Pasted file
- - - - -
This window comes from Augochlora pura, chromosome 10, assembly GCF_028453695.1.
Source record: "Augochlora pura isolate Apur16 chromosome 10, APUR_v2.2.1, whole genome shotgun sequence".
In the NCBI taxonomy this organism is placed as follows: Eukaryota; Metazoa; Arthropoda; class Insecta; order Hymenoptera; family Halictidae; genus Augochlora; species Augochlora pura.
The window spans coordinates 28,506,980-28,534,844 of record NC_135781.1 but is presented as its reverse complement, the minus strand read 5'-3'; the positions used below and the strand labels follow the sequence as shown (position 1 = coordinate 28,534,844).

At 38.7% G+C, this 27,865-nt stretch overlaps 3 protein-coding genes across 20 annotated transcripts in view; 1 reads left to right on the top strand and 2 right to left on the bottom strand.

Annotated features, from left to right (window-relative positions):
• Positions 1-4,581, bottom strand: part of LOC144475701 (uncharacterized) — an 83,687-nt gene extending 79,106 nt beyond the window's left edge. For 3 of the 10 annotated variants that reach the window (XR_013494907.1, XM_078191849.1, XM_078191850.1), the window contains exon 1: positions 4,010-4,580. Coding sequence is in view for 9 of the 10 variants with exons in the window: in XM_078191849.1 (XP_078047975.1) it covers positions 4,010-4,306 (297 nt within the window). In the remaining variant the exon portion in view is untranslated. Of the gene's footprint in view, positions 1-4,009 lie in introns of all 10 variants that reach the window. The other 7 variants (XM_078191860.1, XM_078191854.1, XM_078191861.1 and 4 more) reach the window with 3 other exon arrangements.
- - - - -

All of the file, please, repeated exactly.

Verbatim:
This window comes from Augochlora pura, chromosome 10, assembly GCF_028453695.1.
Source record: "Augochlora pura isolate Apur16 chromosome 10, APUR_v2.2.1, whole genome shotgun sequence".
In the NCBI taxonomy this organism is placed as follows: Eukaryota; Metazoa; Arthropoda; class Insecta; order Hymenoptera; family Halictidae; genus Augochlora; species Augochlora pura.
The window spans coordinates 28,506,980-28,534,844 of record NC_135781.1 but is presented as its reverse complement, the minus strand read 5'-3'; the positions used below and the strand labels follow the sequence as shown (position 1 = coordinate 28,534,844).

At 38.7% G+C, this 27,865-nt stretch overlaps 3 protein-coding genes across 20 annotated transcripts in view; 1 reads left to right on the top strand and 2 right to left on the bottom strand.

Annotated features, from left to right (window-relative positions):
• Positions 1-4,581, bottom strand: part of LOC144475701 (uncharacterized) — an 83,687-nt gene extending 79,106 nt beyond the window's left edge. For 3 of the 10 annotated variants that reach the window (XR_013494907.1, XM_078191849.1, XM_078191850.1), the window contains exon 1: positions 4,010-4,580. Coding sequence is in view for 9 of the 10 variants with exons in the window: in XM_078191849.1 (XP_078047975.1) it covers positions 4,010-4,306 (297 nt within the window). In the remaining variant the exon portion in view is untranslated. Of the gene's footprint in view, positions 1-4,009 lie in introns of all 10 variants that reach the window. The other 7 variants (XM_078191860.1, XM_078191854.1, XM_078191861.1 and 4 more) reach the window with 3 other exon arrangements.